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Despite the attempts of lawmakers to address the multiple needs of the underserved, people continue to suffer the consequences of policies’ hidden intentions. Such is the case with the Personal Responsibility and Work Reconciliation Act (Personal Responsibility Act) of 1996. Most of us know this act not by it’s legal name, but rather in layman’s terms: welfare. The 1996 act ended women’s and children’s federal entitlement to welfare. Americans do not like giving out free money. They especially do not like giving this money out to “lazy women.” This is apparent in the PRWORA, or welfare, legislation as it aims to punish these women who have defied normal and acceptable gender roles by not marrying, but who have instead chosen to head their own households.
The welfare act blatantly places women in a secondary position, not encouraging or empowering them to step forward and independently provide for their children. Cash rewards provided to female welfare aid recipients who are willing to get married or use contraceptives, make it appear as though lawmakers wanted to pass on the responsibility of sustaining these families to someone else and take it away from women entirely. The act devalues families that do not adhere to the classic definition of a nuclear family. In addition, by placing more value on marriage in and of itself, rather than by prompting healthy and functional families, the government appears to be supportive of all heteronormative relationships. Even those which are dysfunctional, unhappy, or abusive. Marriage promotion policies, like welfare, appear to encourage female individuals to stay in unhealthy and abusive relationships for the economic value, and disregard the impact that belonging to happy and healthy families has on the youth of America.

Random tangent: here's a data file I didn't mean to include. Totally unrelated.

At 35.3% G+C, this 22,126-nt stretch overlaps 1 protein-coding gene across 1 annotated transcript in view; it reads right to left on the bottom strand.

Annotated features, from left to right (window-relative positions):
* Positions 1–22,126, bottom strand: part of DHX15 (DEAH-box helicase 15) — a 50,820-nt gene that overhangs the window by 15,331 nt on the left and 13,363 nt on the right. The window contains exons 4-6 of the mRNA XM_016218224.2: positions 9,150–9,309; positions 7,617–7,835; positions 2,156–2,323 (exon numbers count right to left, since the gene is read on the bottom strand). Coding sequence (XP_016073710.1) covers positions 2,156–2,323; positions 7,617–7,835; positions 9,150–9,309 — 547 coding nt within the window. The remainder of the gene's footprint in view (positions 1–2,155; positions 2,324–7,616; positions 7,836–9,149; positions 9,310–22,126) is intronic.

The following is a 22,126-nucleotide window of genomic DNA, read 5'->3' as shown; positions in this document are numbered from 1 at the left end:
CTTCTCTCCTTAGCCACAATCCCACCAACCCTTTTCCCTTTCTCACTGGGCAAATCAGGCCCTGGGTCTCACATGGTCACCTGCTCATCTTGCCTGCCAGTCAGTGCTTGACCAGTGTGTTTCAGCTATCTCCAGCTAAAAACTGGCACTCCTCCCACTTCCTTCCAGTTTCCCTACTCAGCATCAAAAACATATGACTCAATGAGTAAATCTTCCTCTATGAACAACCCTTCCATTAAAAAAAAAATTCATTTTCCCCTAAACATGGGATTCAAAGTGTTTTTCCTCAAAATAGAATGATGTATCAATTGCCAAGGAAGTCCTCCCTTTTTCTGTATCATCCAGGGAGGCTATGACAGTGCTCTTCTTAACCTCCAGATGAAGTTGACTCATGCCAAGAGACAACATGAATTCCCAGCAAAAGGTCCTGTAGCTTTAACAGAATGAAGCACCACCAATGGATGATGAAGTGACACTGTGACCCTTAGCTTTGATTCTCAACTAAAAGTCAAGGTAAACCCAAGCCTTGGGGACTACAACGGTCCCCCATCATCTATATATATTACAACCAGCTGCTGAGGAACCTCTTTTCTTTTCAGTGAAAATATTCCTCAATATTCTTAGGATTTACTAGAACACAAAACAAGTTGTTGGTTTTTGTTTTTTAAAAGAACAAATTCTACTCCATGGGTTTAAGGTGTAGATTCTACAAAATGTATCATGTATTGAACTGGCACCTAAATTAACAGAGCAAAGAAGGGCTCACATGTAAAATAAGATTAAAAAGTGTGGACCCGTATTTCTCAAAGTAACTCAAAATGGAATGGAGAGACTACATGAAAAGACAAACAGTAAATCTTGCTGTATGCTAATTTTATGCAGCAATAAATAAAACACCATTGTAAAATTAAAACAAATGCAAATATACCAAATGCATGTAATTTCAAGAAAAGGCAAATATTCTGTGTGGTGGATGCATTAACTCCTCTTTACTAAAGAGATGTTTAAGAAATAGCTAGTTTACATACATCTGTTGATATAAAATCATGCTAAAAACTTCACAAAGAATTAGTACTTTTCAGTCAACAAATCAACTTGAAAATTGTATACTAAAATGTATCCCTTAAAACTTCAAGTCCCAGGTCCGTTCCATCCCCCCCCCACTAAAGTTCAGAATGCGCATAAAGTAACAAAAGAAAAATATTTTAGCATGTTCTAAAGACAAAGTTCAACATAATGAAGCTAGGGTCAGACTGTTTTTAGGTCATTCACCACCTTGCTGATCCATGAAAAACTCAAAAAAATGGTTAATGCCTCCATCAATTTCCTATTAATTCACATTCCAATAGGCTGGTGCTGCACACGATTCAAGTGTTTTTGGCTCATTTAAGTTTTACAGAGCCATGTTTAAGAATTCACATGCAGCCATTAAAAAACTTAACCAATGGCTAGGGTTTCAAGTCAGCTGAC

By Elizabeth Chalme, Vanessa Gonzales, Angela Ruiz, Karina Quintero, and Miriam Vitela